Human eyes chose at some point of evolution to detect three colours. And those colours were chosen for their importance and abundance, and the chances those colours gave them to differentiate visually things in their environment: * Blood. It's main component, hemoglobin, lets out a red wavelenght. Blood was important to see right away, and its light comes out from many animal skins also. Hemoglobin is the main oxygen transport molecule for most animal species. * Chlorophyl. Is essential for plant food production, and is the background colour of many sights humans (or apes) would encounter in their environments. So it was good to see that colour to sort out any other thing in front or behind leaves, that would most probably not be green. * Sky. Air scatters blue sunlight. The rest of the light is transmitted through the sky, and so comes down only in line with the sun, where as blue light is scattered throughout the sky and appears to come from all directions (though brightest near the sun). The blue sky would also be a frequent background, and like wise green, it would be an advantage to single out other things against a blue sky background. ...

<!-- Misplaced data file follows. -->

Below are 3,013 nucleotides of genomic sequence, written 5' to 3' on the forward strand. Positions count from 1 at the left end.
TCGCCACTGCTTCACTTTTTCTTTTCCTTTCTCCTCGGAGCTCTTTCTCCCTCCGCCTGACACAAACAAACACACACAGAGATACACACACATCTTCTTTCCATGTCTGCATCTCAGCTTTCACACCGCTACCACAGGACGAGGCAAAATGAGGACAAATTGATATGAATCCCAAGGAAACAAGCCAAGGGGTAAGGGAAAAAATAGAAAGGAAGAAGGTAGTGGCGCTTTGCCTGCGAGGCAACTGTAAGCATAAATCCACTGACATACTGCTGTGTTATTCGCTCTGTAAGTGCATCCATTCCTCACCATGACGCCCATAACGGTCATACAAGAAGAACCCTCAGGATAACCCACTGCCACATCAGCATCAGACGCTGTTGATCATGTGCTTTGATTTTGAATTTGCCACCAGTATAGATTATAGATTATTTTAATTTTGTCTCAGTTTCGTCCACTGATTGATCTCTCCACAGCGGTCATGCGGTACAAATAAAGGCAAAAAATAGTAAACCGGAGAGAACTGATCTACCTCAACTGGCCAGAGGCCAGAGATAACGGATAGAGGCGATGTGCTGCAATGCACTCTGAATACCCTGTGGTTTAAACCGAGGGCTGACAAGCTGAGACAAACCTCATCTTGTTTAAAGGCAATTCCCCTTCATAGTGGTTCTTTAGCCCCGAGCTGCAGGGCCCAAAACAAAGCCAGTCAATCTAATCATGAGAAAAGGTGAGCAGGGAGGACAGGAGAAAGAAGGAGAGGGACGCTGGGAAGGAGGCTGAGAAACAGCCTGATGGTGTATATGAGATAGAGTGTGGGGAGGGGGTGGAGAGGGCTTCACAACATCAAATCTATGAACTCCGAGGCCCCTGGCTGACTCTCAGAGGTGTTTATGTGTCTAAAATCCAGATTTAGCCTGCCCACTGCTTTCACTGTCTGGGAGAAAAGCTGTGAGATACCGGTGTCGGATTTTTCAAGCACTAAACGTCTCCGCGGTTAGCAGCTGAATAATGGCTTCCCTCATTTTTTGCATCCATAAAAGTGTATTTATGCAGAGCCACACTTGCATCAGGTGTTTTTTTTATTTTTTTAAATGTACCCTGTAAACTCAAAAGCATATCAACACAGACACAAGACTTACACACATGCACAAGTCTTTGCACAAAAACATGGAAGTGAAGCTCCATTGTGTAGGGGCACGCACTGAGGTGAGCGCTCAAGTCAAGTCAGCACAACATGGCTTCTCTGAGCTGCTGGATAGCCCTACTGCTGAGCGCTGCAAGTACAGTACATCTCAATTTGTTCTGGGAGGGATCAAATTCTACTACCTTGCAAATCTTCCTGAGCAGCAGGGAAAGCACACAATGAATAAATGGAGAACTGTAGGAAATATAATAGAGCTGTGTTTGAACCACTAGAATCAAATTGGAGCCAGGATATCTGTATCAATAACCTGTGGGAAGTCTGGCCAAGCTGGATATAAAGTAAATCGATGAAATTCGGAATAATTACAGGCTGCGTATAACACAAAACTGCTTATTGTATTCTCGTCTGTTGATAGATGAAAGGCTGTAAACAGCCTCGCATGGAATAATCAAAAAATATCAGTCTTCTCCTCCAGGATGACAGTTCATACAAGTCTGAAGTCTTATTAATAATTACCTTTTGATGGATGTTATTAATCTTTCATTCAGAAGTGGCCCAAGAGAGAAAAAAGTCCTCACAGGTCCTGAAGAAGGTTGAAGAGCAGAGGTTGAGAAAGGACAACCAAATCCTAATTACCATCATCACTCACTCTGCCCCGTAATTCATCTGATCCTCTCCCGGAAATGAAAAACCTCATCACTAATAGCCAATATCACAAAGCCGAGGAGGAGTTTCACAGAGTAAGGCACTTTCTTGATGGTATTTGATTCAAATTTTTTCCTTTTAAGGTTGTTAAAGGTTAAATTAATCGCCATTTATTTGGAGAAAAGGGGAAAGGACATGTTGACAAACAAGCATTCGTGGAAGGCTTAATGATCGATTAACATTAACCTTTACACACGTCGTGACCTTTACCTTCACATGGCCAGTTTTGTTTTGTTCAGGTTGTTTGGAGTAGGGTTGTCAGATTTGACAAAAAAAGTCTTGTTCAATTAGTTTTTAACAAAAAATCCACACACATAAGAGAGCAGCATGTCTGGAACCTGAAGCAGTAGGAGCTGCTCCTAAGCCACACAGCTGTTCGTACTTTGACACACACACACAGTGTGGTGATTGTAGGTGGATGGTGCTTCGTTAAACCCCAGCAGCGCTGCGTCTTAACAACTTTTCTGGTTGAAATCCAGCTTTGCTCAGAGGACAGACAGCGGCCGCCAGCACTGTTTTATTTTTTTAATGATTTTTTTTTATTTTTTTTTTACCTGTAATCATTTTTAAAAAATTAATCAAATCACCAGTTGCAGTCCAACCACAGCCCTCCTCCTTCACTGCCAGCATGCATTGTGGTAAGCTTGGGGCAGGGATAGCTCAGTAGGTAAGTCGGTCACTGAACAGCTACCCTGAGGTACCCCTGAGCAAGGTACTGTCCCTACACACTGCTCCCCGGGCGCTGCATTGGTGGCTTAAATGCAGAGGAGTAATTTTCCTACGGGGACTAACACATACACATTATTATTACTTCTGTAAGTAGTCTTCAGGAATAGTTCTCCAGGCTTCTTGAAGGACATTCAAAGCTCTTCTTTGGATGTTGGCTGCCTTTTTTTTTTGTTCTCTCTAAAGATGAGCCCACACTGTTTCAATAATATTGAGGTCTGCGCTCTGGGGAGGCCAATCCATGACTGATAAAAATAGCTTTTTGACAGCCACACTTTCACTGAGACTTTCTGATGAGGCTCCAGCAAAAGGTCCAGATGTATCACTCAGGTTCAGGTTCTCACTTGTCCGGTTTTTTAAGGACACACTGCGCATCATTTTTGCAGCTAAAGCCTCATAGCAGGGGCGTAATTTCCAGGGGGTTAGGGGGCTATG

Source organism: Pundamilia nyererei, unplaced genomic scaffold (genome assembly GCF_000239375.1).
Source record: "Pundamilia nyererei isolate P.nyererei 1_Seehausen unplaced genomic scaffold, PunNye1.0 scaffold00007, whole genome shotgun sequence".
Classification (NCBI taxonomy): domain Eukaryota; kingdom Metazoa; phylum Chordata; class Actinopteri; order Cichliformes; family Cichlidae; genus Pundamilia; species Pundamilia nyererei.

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... supporting cruelty to animals and on GoVeg.com, I heard the meat can make people sick.Improperly stored or improperly prepared meat can cause illness, but meat itself is very good for you. Loaded with energy and protein, ounce for ounce meat provide... more
...s not a scientifically correct term. The things I want to pin down are those worm like shapes, floating in your field of view when unfocused. When you try to focus them, they move away. One explanation, I once heard is, that those are dust particles ... more
... atmosphere is responsible for the blue sky.This is attributable to the presence of nitrogen and oxygen molecules which are electromagnetically charged.Further,the dust and water particles adhering to... more
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...st, there is no such thing as "briefly describe" when you are talking about the liver. It has probably one of the most overlooked yet overworked functions in the body. You named a few. Besides helping... more
...like you're looking for the etymology of the word. It's from the greek word drys or drees which is the word for oak.http://ewonago.wordpress.com/2009/07/23/etymology of tree/http://www.etymonline.com... more
...I don't know and to tell the truth, I never noticed this phenomenon. I will speculate that the effect is the result of the way the raindrops disperse or scatter the light. Light on the outer edges... more